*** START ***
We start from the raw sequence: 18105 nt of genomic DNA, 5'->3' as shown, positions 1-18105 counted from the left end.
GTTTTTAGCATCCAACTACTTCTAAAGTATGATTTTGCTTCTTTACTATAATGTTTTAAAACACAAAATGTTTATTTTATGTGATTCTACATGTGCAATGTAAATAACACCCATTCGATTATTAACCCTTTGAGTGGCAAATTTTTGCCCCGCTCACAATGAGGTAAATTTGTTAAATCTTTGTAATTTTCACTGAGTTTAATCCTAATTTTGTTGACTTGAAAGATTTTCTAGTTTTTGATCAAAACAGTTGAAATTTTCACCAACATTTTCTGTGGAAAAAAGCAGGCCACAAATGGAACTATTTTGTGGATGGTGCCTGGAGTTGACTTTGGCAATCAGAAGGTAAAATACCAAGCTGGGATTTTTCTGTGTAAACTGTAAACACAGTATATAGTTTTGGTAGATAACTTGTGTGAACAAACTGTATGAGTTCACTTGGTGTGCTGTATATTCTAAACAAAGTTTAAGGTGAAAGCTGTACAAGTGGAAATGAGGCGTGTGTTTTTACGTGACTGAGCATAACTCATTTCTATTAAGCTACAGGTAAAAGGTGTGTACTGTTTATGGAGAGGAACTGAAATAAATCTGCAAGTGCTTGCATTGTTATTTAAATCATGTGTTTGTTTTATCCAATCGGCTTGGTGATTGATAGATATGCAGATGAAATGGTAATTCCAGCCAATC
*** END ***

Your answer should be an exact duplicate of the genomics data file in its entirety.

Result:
We start from the raw sequence: 18105 nt of genomic DNA, 5'->3' as shown, positions 1-18105 counted from the left end.
GTTTTTAGCATCCAACTACTTCTAAAGTATGATTTTGCTTCTTTACTATAATGTTTTAAAACACAAAATGTTTATTTTATGTGATTCTACATGTGCAATGTAAATAACACCCATTCGATTATTAACCCTTTGAGTGGCAAATTTTTGCCCCGCTCACAATGAGGTAAATTTGTTAAATCTTTGTAATTTTCACTGAGTTTAATCCTAATTTTGTTGACTTGAAAGATTTTCTAGTTTTTGATCAAAACAGTTGAAATTTTCACCAACATTTTCTGTGGAAAAAAGCAGGCCACAAATGGAACTATTTTGTGGATGGTGCCTGGAGTTGACTTTGGCAATCAGAAGGTAAAATACCAAGCTGGGATTTTTCTGTGTAAACTGTAAACACAGTATATAGTTTTGGTAGATAACTTGTGTGAACAAACTGTATGAGTTCACTTGGTGTGCTGTATATTCTAAACAAAGTTTAAGGTGAAAGCTGTACAAGTGGAAATGAGGCGTGTGTTTTTACGTGACTGAGCATAACTCATTTCTATTAAGCTACAGGTAAAAGGTGTGTACTGTTTATGGAGAGGAACTGAAATAAATCTGCAAGTGCTTGCATTGTTATTTAAATCATGTGTTTGTTTTATCCAATCGGCTTGGTGATTGATAGATATGCAGATGAAATGGTAATTCCAGCCAATC